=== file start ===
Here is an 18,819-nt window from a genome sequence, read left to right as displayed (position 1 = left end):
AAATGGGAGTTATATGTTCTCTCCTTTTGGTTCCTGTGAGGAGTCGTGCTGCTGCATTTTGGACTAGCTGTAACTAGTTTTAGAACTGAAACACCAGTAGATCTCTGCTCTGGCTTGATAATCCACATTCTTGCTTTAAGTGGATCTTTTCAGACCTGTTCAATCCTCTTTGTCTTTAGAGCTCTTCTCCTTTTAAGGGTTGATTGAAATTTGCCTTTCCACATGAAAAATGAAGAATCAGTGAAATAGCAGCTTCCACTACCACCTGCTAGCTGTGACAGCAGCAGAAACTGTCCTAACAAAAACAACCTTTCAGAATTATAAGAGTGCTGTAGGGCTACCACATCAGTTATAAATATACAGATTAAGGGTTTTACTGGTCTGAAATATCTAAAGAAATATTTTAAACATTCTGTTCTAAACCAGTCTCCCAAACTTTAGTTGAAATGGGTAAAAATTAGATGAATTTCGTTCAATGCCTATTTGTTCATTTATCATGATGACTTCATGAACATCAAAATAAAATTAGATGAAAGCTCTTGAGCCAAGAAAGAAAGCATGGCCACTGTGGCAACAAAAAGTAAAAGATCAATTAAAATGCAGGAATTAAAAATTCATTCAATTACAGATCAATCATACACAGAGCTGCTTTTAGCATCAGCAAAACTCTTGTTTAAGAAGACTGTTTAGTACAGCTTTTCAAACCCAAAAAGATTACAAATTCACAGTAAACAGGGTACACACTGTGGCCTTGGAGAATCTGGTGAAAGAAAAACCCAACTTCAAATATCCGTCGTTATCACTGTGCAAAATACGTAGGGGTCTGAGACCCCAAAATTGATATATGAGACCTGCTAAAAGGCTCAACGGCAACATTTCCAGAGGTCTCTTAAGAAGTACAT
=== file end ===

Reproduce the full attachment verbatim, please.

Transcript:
Here is an 18,819-nt window from a genome sequence, read left to right as displayed (position 1 = left end):
AAATGGGAGTTATATGTTCTCTCCTTTTGGTTCCTGTGAGGAGTCGTGCTGCTGCATTTTGGACTAGCTGTAACTAGTTTTAGAACTGAAACACCAGTAGATCTCTGCTCTGGCTTGATAATCCACATTCTTGCTTTAAGTGGATCTTTTCAGACCTGTTCAATCCTCTTTGTCTTTAGAGCTCTTCTCCTTTTAAGGGTTGATTGAAATTTGCCTTTCCACATGAAAAATGAAGAATCAGTGAAATAGCAGCTTCCACTACCACCTGCTAGCTGTGACAGCAGCAGAAACTGTCCTAACAAAAACAACCTTTCAGAATTATAAGAGTGCTGTAGGGCTACCACATCAGTTATAAATATACAGATTAAGGGTTTTACTGGTCTGAAATATCTAAAGAAATATTTTAAACATTCTGTTCTAAACCAGTCTCCCAAACTTTAGTTGAAATGGGTAAAAATTAGATGAATTTCGTTCAATGCCTATTTGTTCATTTATCATGATGACTTCATGAACATCAAAATAAAATTAGATGAAAGCTCTTGAGCCAAGAAAGAAAGCATGGCCACTGTGGCAACAAAAAGTAAAAGATCAATTAAAATGCAGGAATTAAAAATTCATTCAATTACAGATCAATCATACACAGAGCTGCTTTTAGCATCAGCAAAACTCTTGTTTAAGAAGACTGTTTAGTACAGCTTTTCAAACCCAAAAAGATTACAAATTCACAGTAAACAGGGTACACACTGTGGCCTTGGAGAATCTGGTGAAAGAAAAACCCAACTTCAAATATCCGTCGTTATCACTGTGCAAAATACGTAGGGGTCTGAGACCCCAAAATTGATATATGAGACCTGCTAAAAGGCTCAACGGCAACATTTCCAGAGGTCTCTTAAGAAGTACAT